15

I have a REST API specification that talks with back-end microservices, which return the following values:

On "collections" responses (e.g. GET /users) :

{
    users: [
        {
            ... // single user object data
        }
    ],
    links: [
        {
            ... // single HATEOAS link object
        }
    ]
}

On "single object" responses (e.g. GET /users/{userUuid}) :

{
    user: {
        ... // {userUuid} user object}
    }
}

This approach was chosen so that single responses would be extensible (for example, maybe if GET /users/{userUuid} gets an additional query parameter down the line such at ?detailedView=true we would have additional request information).

Fundamentally, I think it is an OK approach for minimizing breaking changes between API updates. However, translating this model to code is proving very arduous.

Let's say that for single responses, I have the following API model object for a single user:

public class SingleUserResource {
    private MicroserviceUserModel user;

    public SingleUserResource(MicroserviceUserModel user) {
        this.user = user;
    }

    public String getName() {
        return user.getName();
    }

    // other getters for fields we wish to expose
}

The advantage of this method is that we can expose only the fields from the internally used models for which we have public getters, but not others. Then, for collections responses I would have the following wrapper class:

public class UsersResource extends ResourceSupport {

    @JsonProperty("users")
    public final List<SingleUserResource> users;

    public UsersResource(List<MicroserviceUserModel> users) {
        // add each user as a SingleUserResource
    }
}

For single object responses, we would have the following:

public class UserResource {

    @JsonProperty("user")
    public final SingleUserResource user;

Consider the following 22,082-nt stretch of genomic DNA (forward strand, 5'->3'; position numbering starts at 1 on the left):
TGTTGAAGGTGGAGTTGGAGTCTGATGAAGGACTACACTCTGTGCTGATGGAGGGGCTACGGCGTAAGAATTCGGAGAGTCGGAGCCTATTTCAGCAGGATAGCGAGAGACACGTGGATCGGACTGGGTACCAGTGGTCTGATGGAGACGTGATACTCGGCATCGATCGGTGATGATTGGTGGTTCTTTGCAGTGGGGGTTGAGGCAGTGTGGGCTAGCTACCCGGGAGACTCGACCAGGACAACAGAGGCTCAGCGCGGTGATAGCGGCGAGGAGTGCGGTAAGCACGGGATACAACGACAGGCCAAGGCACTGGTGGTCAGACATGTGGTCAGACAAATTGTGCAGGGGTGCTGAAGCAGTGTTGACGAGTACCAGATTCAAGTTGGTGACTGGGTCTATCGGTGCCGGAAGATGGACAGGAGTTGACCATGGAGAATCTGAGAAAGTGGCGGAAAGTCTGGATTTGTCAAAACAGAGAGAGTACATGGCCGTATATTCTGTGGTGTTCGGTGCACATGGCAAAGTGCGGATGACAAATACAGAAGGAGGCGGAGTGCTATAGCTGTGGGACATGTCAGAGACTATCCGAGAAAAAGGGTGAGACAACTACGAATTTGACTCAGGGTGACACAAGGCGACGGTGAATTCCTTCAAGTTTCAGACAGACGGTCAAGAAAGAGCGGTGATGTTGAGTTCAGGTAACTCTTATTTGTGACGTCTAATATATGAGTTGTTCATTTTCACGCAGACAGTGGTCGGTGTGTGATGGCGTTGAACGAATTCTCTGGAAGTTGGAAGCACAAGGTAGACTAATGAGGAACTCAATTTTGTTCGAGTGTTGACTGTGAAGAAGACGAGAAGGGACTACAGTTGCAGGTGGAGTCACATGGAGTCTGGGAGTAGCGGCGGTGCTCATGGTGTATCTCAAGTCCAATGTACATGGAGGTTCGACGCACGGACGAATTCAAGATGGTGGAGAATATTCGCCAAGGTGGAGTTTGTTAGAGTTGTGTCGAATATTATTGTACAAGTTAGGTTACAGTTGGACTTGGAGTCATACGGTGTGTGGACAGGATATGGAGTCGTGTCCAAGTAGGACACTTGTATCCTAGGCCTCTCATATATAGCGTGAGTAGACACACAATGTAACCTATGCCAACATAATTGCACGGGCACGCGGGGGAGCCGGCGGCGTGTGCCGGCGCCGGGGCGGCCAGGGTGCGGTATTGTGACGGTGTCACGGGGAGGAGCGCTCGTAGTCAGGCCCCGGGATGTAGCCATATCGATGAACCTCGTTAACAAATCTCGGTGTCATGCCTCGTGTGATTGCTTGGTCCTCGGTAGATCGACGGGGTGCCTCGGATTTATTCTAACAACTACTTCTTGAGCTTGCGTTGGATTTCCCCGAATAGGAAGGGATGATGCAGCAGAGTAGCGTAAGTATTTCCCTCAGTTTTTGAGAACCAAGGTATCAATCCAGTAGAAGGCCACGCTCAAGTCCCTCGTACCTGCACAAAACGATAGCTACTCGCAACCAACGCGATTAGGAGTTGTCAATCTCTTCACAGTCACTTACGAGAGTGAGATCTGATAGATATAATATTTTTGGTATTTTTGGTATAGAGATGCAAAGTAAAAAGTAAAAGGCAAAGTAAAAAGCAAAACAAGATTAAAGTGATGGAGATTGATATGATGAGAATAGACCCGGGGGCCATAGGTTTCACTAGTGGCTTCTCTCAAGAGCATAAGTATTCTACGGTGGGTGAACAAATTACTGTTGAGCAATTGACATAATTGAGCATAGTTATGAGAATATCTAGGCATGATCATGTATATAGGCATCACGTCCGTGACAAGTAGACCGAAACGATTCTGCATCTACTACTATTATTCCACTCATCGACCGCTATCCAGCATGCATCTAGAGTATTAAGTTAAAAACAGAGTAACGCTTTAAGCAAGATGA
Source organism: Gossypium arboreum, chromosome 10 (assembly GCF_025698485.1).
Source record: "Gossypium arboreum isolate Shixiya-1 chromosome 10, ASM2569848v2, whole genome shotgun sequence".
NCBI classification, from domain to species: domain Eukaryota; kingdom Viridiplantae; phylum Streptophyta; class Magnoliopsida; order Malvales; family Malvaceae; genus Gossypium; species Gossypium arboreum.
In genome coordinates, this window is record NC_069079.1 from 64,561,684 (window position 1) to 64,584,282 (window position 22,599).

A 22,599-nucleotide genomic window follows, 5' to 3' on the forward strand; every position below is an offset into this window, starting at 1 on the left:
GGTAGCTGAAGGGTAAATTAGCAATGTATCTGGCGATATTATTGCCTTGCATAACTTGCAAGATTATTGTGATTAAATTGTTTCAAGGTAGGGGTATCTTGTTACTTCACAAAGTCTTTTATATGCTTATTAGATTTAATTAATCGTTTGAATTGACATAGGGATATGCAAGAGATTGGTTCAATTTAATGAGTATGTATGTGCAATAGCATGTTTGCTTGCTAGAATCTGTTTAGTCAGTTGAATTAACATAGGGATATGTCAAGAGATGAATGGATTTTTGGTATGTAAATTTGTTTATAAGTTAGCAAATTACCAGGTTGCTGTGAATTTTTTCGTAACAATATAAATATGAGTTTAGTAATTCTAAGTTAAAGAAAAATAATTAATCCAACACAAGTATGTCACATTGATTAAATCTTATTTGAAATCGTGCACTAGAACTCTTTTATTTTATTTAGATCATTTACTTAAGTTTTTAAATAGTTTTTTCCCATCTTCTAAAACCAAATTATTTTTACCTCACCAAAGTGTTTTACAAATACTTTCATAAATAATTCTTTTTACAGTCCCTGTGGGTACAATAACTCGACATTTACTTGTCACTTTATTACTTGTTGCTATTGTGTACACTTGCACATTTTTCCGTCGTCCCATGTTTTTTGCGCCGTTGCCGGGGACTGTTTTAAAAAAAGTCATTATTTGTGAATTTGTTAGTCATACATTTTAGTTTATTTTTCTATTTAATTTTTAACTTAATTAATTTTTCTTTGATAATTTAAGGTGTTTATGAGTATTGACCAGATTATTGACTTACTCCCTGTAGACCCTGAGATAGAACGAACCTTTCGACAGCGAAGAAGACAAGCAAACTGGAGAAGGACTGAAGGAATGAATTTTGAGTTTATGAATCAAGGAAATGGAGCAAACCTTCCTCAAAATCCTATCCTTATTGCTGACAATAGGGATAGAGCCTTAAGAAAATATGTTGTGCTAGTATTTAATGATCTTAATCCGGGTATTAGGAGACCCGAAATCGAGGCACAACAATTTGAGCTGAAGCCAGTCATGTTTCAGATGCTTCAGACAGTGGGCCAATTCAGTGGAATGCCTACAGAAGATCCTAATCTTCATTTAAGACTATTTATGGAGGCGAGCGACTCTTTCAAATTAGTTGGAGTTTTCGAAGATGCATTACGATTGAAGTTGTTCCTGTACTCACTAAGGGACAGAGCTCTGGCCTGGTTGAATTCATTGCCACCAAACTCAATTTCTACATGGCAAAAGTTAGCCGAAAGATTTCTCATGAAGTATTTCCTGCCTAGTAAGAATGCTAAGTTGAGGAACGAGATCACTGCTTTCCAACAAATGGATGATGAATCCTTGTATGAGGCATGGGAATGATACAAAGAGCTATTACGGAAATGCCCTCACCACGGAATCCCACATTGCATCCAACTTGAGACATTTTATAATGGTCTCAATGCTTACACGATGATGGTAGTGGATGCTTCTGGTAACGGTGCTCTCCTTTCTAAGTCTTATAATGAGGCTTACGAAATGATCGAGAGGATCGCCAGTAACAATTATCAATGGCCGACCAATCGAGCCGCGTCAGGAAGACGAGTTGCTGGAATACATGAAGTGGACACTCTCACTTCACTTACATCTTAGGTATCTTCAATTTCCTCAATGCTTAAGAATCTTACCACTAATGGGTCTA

public UserResource(SingleUserResource user) {
        this.user = user;
    }
}

This yields JSON responses which are formatted as per the API specification at the top of this post. The upside of this approach is that we only expose those fields that we want to expose. The heavy downside is that I have a ton of wrapper classes flying around that perform no discernible logical task aside from being read by Jackson to yield a correctly formatted response.

My questions are the following:

  • How can I possibly generalize this approach? Ideally, I would like to have a single BaseSingularResponse class (and maybe a BaseCollectionsResponse extends ResourceSupport class) that all my models can extend, but seeing how Jackson seems to derive the JSON keys from the object definitions, I would have to user something like Javaassist to add fields to the base response classes at Runtime - a dirty hack that I would like to stay as far away from as humanly possible.

  • Is there an easier way to accomplish this? Unfortunately, I may have a variable number of top-level JSON objects in the response a year from now, so I cannot use something like Jackson's SerializationConfig.Feature.WRAP_ROOT_VALUE because that wraps everything into a single root-level object (as far as I am aware).

  • Is there perhaps something like @JsonProperty for class-level (as opposed to just method and field level)?

7
+100

There are several possibilities.

You can use a java.util.Map:

List<UserResource> userResources = new ArrayList<>();
userResources.add(new UserResource("John"));
userResources.add(new UserResource("Jane"));
userResources.add(new UserResource("Martin"));
Map<String, List<UserResource>> usersMap = new HashMap<String, List<UserResource>>();
usersMap.put("users", userResources);
ObjectMapper mapper = new ObjectMapper();
System.out.println(mapper.writeValueAsString(usersMap));

You can use ObjectWriter to wrap the response that you can use like below:

ObjectMapper mapper = new ObjectMapper();
ObjectWriter writer = mapper.writer().withRootName(root);
result = writer.writeValueAsString(object);

Here is a proposition for generalizing this serialization.

A class to handle simple object:

public abstract class BaseSingularResponse {

    private String root;

    protected BaseSingularResponse(String rootName) {
        this.root = rootName;
    }

    public String serialize() {
        ObjectMapper mapper = new ObjectMapper();
        ObjectWriter writer = mapper.writer().withRootName(root);
        String result = null;
        try {
            result = writer.writeValueAsString(this);
        } catch (JsonProcessingException e) {
            result = e.getMessage();
        }
        return result;
    }
}

A class to handle collection:

public abstract class BaseCollectionsResponse<T extends Collection<?>> {
    private String root;
    private T collection;

    protected BaseCollectionsResponse(String rootName, T aCollection) {
        this.root = rootName;
        this.collection = aCollection;
    }

    public T getCollection() {
        return collection;
    }

    public String serialize() {
        ObjectMapper mapper = new ObjectMapper();
        ObjectWriter writer = mapper.writer().withRootName(root);
        String result = null;
        try {
            result = writer.writeValueAsString(collection);